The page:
It sounds like a plot from a horror film – some invisible critters occupying your gut controlling your mind. Yet, science is proving that the bacteria living in your intestines can not only affect your digestion but also your mood and emotions.
A study published on 22 August in the journal Frontiers in Psychiatry investigated potential links between the gut micro-flora and depression. The researchers say there is quite a lot of evidence of abundant communication going on between the gut and the brain. Changes in the composition of bacteria living in the intestines appear to be contributing to the development of various mental health disorders including depression.
This communication between the gut and the brain is happening on the level of hormones and all other sorts of chemicals. The researchers call it the gut-brain axis.
“The brain and the gastrointestinal tract are bi-directionally linked through the central nervous system, endocrine system, and immune system, and perturbations to any of these systems can have repercussions across the others, in turn potentially influencing a person’s overall wellbeing,” the researchers said.
The microscopic inhabitants of the gut can influence, which genes will get expressed. They can also directly affect the central nervous system and the immune system. Evidence exists that out of whack gut microflora can cause changes in human behaviour (crazy, isn’t it?), as well as affect cognitive processes. Essentially, the bacteria determine what type of person you are and how you behave.
“The pathophysiology of neuropsychiatric disorders, such as depression, schizophrenia, anxiety, and autism, appears to involve gut microbiome changes,” the researchers said in the paper.
What is the lesson to be taken from all of this?
“Our habits, including our diet, are important factors modulating the microbiome-gut-brain axis,” said Juan M. Lima-Ojeda, lead author of the review and a physician and researcher at the University of Regensburg, Germany. “So, an appropriate diet is important for adequate mental health.”
Eating junk clearly doesn’t affect only your weight and metabolism but it can apparently also mess with your mind.
The researchers also found evidence that disruption to the gut microbiome in early life can lead to an increased risk of developing depression in adulthood. So be careful, what do you feed your kids. It could turn them into crazy monsters later on. Antibiotics also negatively affect the gut microbiome.
A study published in the journal Microbiome looked at how exactly do the gut-inhabiting critters cause anxiety.
The team from the University College Cork, Ireland, studied mice that lived in a totally microbe-free environment. The researchers observed changes in biological molecules called microRNAs in the brains of these mice and compared them to the regular microbe-inhabited mice. The critter-free mice were at the same time showing abnormal anxiety, were less sociable and showed impaired cognition. They also appeared more depressed than their critter-inhabited counterparts.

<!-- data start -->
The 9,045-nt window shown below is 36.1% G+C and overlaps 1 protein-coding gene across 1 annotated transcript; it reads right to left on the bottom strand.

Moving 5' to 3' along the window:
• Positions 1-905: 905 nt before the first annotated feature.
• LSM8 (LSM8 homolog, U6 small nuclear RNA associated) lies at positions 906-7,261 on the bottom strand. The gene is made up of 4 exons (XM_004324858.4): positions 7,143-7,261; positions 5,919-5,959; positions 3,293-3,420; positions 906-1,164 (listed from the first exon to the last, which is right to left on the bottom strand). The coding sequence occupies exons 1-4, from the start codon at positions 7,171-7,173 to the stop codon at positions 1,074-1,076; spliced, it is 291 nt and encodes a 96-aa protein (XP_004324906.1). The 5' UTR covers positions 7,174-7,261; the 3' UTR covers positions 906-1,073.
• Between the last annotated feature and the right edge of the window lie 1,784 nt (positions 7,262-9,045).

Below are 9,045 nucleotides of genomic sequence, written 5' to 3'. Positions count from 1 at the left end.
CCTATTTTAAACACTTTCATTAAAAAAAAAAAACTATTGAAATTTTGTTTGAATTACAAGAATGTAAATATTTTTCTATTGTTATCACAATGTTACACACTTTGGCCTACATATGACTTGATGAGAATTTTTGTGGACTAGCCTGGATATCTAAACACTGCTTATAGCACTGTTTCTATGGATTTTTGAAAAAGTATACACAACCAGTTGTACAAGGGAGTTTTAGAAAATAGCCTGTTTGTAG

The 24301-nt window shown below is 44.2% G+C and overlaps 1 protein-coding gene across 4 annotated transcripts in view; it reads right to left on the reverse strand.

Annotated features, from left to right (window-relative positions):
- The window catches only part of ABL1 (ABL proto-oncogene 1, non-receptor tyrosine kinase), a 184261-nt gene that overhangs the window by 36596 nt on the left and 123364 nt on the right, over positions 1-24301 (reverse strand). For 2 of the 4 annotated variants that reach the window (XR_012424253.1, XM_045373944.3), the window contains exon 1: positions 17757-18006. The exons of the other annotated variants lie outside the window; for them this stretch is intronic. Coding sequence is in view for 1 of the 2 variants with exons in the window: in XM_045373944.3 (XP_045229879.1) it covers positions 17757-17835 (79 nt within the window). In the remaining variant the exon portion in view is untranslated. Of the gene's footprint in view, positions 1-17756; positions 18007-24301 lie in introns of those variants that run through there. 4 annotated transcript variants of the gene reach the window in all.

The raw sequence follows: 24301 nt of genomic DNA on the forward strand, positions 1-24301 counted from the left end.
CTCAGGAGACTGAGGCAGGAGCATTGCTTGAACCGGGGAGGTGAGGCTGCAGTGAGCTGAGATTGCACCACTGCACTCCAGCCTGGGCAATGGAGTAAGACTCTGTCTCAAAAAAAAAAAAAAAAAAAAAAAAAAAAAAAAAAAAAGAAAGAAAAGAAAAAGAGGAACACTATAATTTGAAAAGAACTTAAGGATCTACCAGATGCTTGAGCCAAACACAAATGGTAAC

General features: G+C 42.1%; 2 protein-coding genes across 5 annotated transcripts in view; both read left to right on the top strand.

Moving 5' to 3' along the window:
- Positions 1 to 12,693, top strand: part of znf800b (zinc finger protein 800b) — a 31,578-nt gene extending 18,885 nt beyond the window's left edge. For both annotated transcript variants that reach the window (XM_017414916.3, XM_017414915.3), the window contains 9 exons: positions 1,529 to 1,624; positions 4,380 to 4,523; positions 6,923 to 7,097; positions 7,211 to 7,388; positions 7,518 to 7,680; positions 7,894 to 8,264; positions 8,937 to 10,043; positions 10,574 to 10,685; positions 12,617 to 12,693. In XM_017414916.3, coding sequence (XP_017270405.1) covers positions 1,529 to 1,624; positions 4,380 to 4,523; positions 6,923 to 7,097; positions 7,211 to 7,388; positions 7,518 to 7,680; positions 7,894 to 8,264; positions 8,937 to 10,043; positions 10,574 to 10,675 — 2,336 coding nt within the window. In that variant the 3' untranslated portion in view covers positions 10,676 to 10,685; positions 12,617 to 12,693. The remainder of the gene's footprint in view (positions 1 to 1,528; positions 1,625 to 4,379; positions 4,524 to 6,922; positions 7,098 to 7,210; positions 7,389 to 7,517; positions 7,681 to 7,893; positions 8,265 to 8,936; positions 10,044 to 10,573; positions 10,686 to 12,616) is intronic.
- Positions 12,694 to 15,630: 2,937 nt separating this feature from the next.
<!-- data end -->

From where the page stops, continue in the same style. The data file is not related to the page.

“Gut microbes seem to influence miRNAs in the amygdala and the prefrontal cortex,” said Gerard Clarke, the corresponding author of the paper.
“This is important because these miRNAs may affect physiological processes that are fundamental to the functioning of the central nervous system and in brain regions, such as the amygdala and prefrontal cortex, which are heavily implicated in anxiety and depression.”
miRNAs are short sequences of nucleotides (the building blocks of DNA and RNA), which can control how genes are expressed. miRNA dysregulation or dysfunction is believed to be an underlying factor contributing to stress-related psychiatric disorders, neurodegenerative diseases and neurodevelopmental abnormalities. miRNA changes in the brain have been implicated in anxiety-like behaviors.
“It may be possible to modulate miRNAs in the brain for the treatment of psychiatric disorders but research in this area has faced several challenges, for example, finding safe and biologically stable compounds that are able to cross the blood-brain barrier and then act at the desired location in the brain,” Clarke said.
“Our study suggests that some of the hurdles that stand in the way of exploiting the therapeutic potential of miRNAs could be cleared by instead targeting the gut microbiome.”
The team also looked at rats whose gut microbiome had been damaged by the use of antibiotics. They found that the miRNAs of these rats were affected in a similar way as those of the germ-free mice. This, the researchers said, suggests that even if a healthy microbiota is present in early life, subsequent changes in adulthood can impact miRNAs in the brain relevant to anxiety-like behaviours.
The findings suggest that a healthy microbiome is necessary for appropriate regulation of miRNAs in these brain regions. Previous research demonstrated that manipulation of the gut microbiome affects anxiety-like behaviors but this is the first time that the gut microbiome has been linked to miRNAs in both the amygdala and prefrontal cortex, according to the authors.